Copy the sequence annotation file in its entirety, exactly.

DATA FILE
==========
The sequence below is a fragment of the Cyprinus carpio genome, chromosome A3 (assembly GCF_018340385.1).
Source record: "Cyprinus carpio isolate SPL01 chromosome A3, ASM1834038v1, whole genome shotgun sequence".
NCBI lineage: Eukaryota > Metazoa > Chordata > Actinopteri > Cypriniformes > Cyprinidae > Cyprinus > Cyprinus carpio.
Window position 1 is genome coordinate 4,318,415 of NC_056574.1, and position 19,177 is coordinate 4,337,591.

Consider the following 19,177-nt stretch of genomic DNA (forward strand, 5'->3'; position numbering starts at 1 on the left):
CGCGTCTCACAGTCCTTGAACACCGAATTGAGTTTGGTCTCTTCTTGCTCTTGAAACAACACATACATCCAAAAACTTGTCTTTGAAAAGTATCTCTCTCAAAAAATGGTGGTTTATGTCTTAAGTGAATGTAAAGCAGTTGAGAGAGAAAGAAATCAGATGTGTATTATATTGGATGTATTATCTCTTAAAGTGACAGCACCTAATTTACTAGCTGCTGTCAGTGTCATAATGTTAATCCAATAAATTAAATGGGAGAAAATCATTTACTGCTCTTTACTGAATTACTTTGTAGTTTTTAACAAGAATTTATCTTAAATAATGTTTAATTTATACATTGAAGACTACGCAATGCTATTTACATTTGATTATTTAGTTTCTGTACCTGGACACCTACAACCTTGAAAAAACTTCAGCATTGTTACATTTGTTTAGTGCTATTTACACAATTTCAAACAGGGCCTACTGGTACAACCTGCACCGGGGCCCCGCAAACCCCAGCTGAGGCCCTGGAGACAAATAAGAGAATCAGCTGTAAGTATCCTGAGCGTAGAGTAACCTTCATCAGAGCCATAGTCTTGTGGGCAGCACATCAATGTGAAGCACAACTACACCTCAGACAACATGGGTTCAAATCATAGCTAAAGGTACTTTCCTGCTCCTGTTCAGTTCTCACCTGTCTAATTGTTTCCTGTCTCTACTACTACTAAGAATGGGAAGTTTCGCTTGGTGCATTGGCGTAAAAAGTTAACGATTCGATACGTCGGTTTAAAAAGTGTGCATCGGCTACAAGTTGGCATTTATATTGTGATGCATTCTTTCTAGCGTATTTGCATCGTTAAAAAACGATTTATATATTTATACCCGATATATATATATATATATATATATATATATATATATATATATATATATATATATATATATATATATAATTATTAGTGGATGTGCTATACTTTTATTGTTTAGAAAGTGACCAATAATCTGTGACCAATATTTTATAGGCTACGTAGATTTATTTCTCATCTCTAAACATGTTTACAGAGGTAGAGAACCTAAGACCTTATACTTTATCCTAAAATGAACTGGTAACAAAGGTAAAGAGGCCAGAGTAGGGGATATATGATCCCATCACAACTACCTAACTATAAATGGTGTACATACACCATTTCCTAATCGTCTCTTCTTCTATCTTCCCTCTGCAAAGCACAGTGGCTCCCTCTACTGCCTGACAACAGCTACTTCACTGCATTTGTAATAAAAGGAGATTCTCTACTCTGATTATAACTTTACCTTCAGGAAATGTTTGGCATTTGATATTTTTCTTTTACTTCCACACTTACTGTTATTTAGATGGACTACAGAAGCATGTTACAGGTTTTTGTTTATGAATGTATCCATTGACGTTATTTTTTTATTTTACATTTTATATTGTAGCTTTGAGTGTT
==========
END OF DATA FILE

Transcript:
The sequence below is a fragment of the Cyprinus carpio genome, chromosome A3 (assembly GCF_018340385.1).
Source record: "Cyprinus carpio isolate SPL01 chromosome A3, ASM1834038v1, whole genome shotgun sequence".
NCBI lineage: Eukaryota > Metazoa > Chordata > Actinopteri > Cypriniformes > Cyprinidae > Cyprinus > Cyprinus carpio.
Window position 1 is genome coordinate 4,318,415 of NC_056574.1, and position 19,177 is coordinate 4,337,591.

Consider the following 19,177-nt stretch of genomic DNA (forward strand, 5'->3'; position numbering starts at 1 on the left):
CGCGTCTCACAGTCCTTGAACACCGAATTGAGTTTGGTCTCTTCTTGCTCTTGAAACAACACATACATCCAAAAACTTGTCTTTGAAAAGTATCTCTCTCAAAAAATGGTGGTTTATGTCTTAAGTGAATGTAAAGCAGTTGAGAGAGAAAGAAATCAGATGTGTATTATATTGGATGTATTATCTCTTAAAGTGACAGCACCTAATTTACTAGCTGCTGTCAGTGTCATAATGTTAATCCAATAAATTAAATGGGAGAAAATCATTTACTGCTCTTTACTGAATTACTTTGTAGTTTTTAACAAGAATTTATCTTAAATAATGTTTAATTTATACATTGAAGACTACGCAATGCTATTTACATTTGATTATTTAGTTTCTGTACCTGGACACCTACAACCTTGAAAAAACTTCAGCATTGTTACATTTGTTTAGTGCTATTTACACAATTTCAAACAGGGCCTACTGGTACAACCTGCACCGGGGCCCCGCAAACCCCAGCTGAGGCCCTGGAGACAAATAAGAGAATCAGCTGTAAGTATCCTGAGCGTAGAGTAACCTTCATCAGAGCCATAGTCTTGTGGGCAGCACATCAATGTGAAGCACAACTACACCTCAGACAACATGGGTTCAAATCATAGCTAAAGGTACTTTCCTGCTCCTGTTCAGTTCTCACCTGTCTAATTGTTTCCTGTCTCTACTACTACTAAGAATGGGAAGTTTCGCTTGGTGCATTGGCGTAAAAAGTTAACGATTCGATACGTCGGTTTAAAAAGTGTGCATCGGCTACAAGTTGGCATTTATATTGTGATGCATTCTTTCTAGCGTATTTGCATCGTTAAAAAACGATTTATATATTTATACCCGATATATATATATATATATATATATATATATATATATATATATATATATATATATATATATATATATAATTATTAGTGGATGTGCTATACTTTTATTGTTTAGAAAGTGACCAATAATCTGTGACCAATATTTTATAGGCTACGTAGATTTATTTCTCATCTCTAAACATGTTTACAGAGGTAGAGAACCTAAGACCTTATACTTTATCCTAAAATGAACTGGTAACAAAGGTAAAGAGGCCAGAGTAGGGGATATATGATCCCATCACAACTACCTAACTATAAATGGTGTACATACACCATTTCCTAATCGTCTCTTCTTCTATCTTCCCTCTGCAAAGCACAGTGGCTCCCTCTACTGCCTGACAACAGCTACTTCACTGCATTTGTAATAAAAGGAGATTCTCTACTCTGATTATAACTTTACCTTCAGGAAATGTTTGGCATTTGATATTTTTCTTTTACTTCCACACTTACTGTTATTTAGATGGACTACAGAAGCATGTTACAGGTTTTTGTTTATGAATGTATCCATTGACGTTATTTTTTTATTTTACATTTTATATTGTAGCTTTGAGTGTT